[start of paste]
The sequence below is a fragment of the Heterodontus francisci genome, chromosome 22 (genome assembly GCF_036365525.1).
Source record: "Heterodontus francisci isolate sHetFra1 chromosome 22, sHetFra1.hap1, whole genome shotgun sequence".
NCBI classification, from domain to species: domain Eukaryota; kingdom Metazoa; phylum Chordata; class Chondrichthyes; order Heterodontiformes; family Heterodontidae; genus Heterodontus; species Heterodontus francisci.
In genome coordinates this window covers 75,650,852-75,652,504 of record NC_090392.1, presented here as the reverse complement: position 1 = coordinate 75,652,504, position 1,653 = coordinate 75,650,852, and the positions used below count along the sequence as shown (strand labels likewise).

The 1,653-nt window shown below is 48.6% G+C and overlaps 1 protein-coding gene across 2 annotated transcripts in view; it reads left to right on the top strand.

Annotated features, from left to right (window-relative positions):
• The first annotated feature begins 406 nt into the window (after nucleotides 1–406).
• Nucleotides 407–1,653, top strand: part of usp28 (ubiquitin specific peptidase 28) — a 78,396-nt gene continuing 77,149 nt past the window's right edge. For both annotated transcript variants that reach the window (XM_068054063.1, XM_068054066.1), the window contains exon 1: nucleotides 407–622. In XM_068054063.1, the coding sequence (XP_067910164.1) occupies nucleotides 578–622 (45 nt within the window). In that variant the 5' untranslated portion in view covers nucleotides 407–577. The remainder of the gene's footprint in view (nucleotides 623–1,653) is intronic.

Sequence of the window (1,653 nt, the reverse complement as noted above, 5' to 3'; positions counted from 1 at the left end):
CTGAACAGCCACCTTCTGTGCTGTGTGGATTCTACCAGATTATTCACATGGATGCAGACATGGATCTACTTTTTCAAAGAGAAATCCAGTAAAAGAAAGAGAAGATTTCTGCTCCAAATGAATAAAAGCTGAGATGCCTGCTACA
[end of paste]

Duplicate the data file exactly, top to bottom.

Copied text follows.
The sequence below is a fragment of the Heterodontus francisci genome, chromosome 22 (genome assembly GCF_036365525.1).
Source record: "Heterodontus francisci isolate sHetFra1 chromosome 22, sHetFra1.hap1, whole genome shotgun sequence".
NCBI classification, from domain to species: domain Eukaryota; kingdom Metazoa; phylum Chordata; class Chondrichthyes; order Heterodontiformes; family Heterodontidae; genus Heterodontus; species Heterodontus francisci.
In genome coordinates this window covers 75,650,852-75,652,504 of record NC_090392.1, presented here as the reverse complement: position 1 = coordinate 75,652,504, position 1,653 = coordinate 75,650,852, and the positions used below count along the sequence as shown (strand labels likewise).

The 1,653-nt window shown below is 48.6% G+C and overlaps 1 protein-coding gene across 2 annotated transcripts in view; it reads left to right on the top strand.

Annotated features, from left to right (window-relative positions):
• The first annotated feature begins 406 nt into the window (after nucleotides 1–406).
• Nucleotides 407–1,653, top strand: part of usp28 (ubiquitin specific peptidase 28) — a 78,396-nt gene continuing 77,149 nt past the window's right edge. For both annotated transcript variants that reach the window (XM_068054063.1, XM_068054066.1), the window contains exon 1: nucleotides 407–622. In XM_068054063.1, the coding sequence (XP_067910164.1) occupies nucleotides 578–622 (45 nt within the window). In that variant the 5' untranslated portion in view covers nucleotides 407–577. The remainder of the gene's footprint in view (nucleotides 623–1,653) is intronic.

Sequence of the window (1,653 nt, the reverse complement as noted above, 5' to 3'; positions counted from 1 at the left end):
CTGAACAGCCACCTTCTGTGCTGTGTGGATTCTACCAGATTATTCACATGGATGCAGACATGGATCTACTTTTTCAAAGAGAAATCCAGTAAAAGAAAGAGAAGATTTCTGCTCCAAATGAATAAAAGCTGAGATGCCTGCTACA